Recipe - Turtle-Shaped Melon Pan

I have great respect for those who can turn out delicious baked goods that look amazing. Because of a recent suggestion from a friend on Facebook, I decided to search for turtle-shaped desserts and came across a recipe for turtle-shaped melon pan. For those of you who don't know what it is, it's a Japanese baked good ("pan" stands for bread) that is crosshatched and shaped to resemble melon. The top is sugary and the bottom, lightly sweetened bread. The blogger for Diamonds for Dessert posted her brilliant adjustment to a recipe for melon pan and creatively made turtles out of the delicious bakery product. The recipe listed below is from her blog.

Please note that this was the first time I've ever made bread. I made some mistakes with the turtle pan, as I call it now, but will be noting how not to make the same mistakes I did in my instructions below. As you can see, my turtles are not as beautiful as the ones in the original blogger's pictures but they were still tasty! One major thing to note is that you ought to make this when it is fairly warm out so you can properly have your dough rise.

Step 1: Ingredients (serving size: 9 turtles)

Turtle body

  • 1/2 cup water
  • 1/2 tsp salt
  • 1 1/2 cups flour
  • 2 tbsps active dry yeast
  • 2 tbsps sugar

Turtle shell
  • 1/4 cup sugar
  • 1/2 tsp baking powder
  • 3/4 cup + 1 tbsp flour

Used by both
  • 1/2 cup butter, softened
  • 1 egg

Step 2: Making the starter
Making bread requires you to do a starter. I visited a bakery once and learned about how the same starter can be used for years because yeast reproduces. It's a neat concept. For this purpose, however, I just made enough starter as needed. Heat up the water to about 110 degrees Fahreinheit which is hot but not too hot to touch. Mix that in a bowl with 1 tablespoon of your sugar and then the yeast. Let it proof for approximately 10 minutes (it'll bubble).

Step 3: Making the dough
In a separate bowl, mix together the remaining tablespoon of sugar with salt and 1 1/2 cups of flour. Crack your egg into a small bowl and mix together. Create a well in the large bowl and pour only HALF of the egg inside. At this point, the yeast should be ready so pour it into the well too. Mix slowly until you make dough - if too wet, add a little bit of flour at a time until it no longer sticks.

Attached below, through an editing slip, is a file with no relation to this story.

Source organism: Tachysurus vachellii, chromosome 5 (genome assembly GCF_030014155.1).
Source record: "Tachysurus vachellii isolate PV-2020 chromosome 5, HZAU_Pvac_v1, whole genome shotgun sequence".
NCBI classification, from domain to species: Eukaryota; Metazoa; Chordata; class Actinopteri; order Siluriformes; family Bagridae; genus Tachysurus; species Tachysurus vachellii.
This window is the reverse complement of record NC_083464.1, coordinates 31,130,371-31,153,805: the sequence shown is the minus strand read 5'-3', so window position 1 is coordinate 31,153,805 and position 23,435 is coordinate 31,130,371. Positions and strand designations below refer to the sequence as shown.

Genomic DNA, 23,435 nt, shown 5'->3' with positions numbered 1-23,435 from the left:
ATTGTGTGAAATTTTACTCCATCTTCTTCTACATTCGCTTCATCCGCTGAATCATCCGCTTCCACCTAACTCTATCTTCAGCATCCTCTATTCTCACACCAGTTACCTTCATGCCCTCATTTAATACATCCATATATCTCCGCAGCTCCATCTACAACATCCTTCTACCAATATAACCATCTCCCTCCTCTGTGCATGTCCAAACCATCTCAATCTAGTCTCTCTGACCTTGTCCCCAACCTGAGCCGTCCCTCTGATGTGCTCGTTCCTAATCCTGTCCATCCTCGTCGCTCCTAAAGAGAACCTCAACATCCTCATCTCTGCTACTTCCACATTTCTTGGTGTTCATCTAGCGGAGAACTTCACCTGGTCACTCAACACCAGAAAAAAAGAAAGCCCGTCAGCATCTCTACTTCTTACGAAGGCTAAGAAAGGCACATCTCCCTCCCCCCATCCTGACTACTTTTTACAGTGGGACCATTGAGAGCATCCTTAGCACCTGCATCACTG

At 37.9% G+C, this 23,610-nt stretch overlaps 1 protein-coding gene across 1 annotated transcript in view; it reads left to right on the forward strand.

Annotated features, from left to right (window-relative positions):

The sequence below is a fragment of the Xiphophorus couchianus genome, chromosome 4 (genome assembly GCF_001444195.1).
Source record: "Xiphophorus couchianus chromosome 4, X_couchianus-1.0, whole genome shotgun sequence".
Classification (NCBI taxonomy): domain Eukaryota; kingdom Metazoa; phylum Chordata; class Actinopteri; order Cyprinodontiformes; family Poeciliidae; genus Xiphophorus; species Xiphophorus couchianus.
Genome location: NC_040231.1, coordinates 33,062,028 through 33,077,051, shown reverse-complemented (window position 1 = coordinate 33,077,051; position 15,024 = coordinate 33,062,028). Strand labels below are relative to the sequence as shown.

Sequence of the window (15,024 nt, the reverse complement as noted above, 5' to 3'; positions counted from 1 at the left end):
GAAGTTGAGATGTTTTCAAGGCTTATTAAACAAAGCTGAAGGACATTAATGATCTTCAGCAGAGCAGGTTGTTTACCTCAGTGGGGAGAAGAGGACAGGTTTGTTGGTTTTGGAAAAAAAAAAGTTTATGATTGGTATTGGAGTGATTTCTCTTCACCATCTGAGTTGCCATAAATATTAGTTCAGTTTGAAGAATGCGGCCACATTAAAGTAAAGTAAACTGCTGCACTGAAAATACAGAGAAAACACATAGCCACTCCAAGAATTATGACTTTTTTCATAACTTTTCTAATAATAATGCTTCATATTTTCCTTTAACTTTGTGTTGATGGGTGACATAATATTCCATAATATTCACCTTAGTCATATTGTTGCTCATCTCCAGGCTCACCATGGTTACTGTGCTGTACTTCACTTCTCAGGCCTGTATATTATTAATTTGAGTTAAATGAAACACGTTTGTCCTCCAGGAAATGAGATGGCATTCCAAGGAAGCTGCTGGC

Step 4: Kneading the dough
Place your dough somewhere where you can knead it. I used a cutting board with some flour on the surface in case the dough would stick. Use 1/3 of the butter you have to slowly mix into the dough. Once it is smooth and has had the butter mixed in, roll it into a ball and place in the bowl. Cover the bowl with plastic wrap and let it rise for an hour. It must be in a warm draft-free area (by warm, somewhere between 70-85 degress Fahreinheit). I made the mistake of making the dough quite late so I tried to use an alternative method of making the dough rise and accidentally pre-baked the dough. Don't make that mistake!

Step 5: Creating the shell

While you are waiting for your dough to rise, you can make the shell which is basically a sugar cookie. Cream together the egg, remaining butter, and 1/4 cup of sugar. In a separate bowl, mix the flour and baking powder together before combining wet and dry ingredients. Put this cookie dough into some plastic wrap and shape into a rectangular cylinder (think "marshmallow"); place in the refrigerator.

Step 6: Forming the turtle body

Check on your bread dough - it should have doubled in size after an hour. To test, push two fingers down the center; if the dent remains, your dough is ready. Punch the center and fold the edges into it to knead a little bit more. Then, divide the dough into 9 pieces, making sure to keep them all covered until used. You will need baking sheets to arrange your turtles. Break off about 1/3 of a dough ball and divide it in half. One small half will be the head; divide the other half into five pieces for the legs and tail. Remember to pinch one piece to look like a tail. Lay 2/3 of the original dough ball down as the body making sure to cover a little bit of the appendages so they'll bake together. You have your cute turtle! Make all of them and let sit for about half an hour to rise.

Step 7: Forming the shell
Pre-heat the oven at 350 degrees Fahreinheit. While the bodies are rising, take the sugar cookie dough out of the fridge. Cut into 9 equal slices and shape to appropriately cover the turtles' bodies. The author of the recipe noted using a rolling pin but I just used my hands. With a knife, score a checkerboard-like design on the shells that don't cut all the way through the dough lest they crack upon baking. Carefully place these shells on top of the bodies without deflating the rising dough. Sprinkle sugar over the tops just as you would with sugar cookies.

Step 8: Finishing
Put your baking sheets into the oven for 20 minutes or until the bread is done. You'll know when you tap the bottom and it sounds hollow! I slightly burned mine because I had accidentally pre-baked the bread a little as aforementioned. I also didn't make the legs big enough so some got lost under the shells which weren't scored as well as they could have been. Overall, however, it was a great first shot at making bread of any sort and particularly turtle-shaped melon pan!




  2. those look good!! i'd put in some raisin eyes. :)

  3. I'm thinking of either dyeing the bodies green next time or making the shells different colors like Koopas :]